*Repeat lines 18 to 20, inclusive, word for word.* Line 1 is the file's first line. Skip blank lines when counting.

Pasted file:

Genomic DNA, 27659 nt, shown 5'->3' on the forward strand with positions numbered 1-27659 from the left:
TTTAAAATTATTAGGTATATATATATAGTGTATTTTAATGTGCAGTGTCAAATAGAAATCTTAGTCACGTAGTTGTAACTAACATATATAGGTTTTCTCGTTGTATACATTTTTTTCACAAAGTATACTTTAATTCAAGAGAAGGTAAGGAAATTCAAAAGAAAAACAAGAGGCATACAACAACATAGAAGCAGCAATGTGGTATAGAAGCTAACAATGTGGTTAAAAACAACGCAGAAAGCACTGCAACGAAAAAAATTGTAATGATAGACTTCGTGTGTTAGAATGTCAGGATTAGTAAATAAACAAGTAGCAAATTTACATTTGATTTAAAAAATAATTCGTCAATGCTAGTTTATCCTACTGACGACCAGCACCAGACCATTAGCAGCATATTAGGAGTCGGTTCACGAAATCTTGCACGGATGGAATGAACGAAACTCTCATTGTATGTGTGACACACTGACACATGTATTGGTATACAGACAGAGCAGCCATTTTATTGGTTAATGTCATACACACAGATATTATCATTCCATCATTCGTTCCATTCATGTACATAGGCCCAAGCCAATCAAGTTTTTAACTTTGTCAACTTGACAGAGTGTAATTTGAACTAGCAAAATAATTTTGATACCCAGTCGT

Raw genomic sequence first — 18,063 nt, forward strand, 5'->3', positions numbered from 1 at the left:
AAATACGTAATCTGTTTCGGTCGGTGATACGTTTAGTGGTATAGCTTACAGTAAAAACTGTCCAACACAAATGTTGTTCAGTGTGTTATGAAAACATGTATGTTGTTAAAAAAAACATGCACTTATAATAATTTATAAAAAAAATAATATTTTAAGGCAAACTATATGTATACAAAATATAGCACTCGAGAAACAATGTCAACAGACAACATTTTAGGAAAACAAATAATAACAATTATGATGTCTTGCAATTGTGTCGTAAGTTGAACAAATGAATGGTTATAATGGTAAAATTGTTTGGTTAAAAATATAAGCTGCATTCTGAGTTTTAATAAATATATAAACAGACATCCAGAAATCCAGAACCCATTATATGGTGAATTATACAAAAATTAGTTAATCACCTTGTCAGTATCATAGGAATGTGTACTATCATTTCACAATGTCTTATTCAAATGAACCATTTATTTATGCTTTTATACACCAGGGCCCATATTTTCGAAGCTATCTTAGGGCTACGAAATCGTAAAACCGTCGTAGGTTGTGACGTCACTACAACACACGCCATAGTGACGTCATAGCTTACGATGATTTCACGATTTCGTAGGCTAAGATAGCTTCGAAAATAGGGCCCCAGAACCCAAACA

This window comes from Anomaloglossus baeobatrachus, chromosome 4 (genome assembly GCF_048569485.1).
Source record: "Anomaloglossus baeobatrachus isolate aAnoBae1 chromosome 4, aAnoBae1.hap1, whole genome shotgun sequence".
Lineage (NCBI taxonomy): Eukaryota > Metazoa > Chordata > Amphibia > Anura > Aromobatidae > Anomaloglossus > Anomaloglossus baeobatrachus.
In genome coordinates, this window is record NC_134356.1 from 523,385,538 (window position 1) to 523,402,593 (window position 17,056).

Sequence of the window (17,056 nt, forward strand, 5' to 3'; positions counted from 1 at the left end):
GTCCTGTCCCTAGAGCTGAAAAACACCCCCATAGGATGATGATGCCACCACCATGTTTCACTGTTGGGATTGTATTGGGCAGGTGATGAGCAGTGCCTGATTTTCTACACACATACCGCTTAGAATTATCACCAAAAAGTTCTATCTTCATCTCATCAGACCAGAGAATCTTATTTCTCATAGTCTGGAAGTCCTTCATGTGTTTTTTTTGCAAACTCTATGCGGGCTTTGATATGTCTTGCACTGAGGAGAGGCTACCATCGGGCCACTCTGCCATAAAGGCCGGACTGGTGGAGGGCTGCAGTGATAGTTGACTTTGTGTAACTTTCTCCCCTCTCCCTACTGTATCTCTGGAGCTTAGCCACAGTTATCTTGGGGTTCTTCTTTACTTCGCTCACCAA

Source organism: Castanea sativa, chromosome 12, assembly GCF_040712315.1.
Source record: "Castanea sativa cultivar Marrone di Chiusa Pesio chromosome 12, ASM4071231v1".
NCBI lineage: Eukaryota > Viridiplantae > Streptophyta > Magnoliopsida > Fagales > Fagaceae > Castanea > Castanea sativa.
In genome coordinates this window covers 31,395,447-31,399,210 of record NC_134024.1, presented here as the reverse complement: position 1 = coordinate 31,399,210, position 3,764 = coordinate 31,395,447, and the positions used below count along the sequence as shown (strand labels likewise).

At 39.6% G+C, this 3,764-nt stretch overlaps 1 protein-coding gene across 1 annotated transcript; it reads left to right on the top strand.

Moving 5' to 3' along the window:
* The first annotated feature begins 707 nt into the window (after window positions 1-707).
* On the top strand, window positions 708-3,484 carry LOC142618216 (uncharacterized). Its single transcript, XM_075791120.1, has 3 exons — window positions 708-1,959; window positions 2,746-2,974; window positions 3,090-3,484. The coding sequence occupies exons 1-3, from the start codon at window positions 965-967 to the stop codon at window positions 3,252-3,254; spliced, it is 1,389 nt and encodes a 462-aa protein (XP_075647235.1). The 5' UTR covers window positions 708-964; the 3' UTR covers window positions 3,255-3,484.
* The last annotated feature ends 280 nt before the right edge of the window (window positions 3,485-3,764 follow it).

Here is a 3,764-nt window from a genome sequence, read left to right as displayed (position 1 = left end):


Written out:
* On the top strand, window positions 708-3,484 carry LOC142618216 (uncharacterized). Its single transcript, XM_075791120.1, has 3 exons — window positions 708-1,959; window positions 2,746-2,974; window positions 3,090-3,484. The coding sequence occupies exons 1-3, from the start codon at window positions 965-967 to the stop codon at window positions 3,252-3,254; spliced, it is 1,389 nt and encodes a 462-aa protein (XP_075647235.1). The 5' UTR covers window positions 708-964; the 3' UTR covers window positions 3,255-3,484.
* The last annotated feature ends 280 nt before the right edge of the window (window positions 3,485-3,764 follow it).

Here is a 3,764-nt window from a genome sequence, read left to right as displayed (position 1 = left end):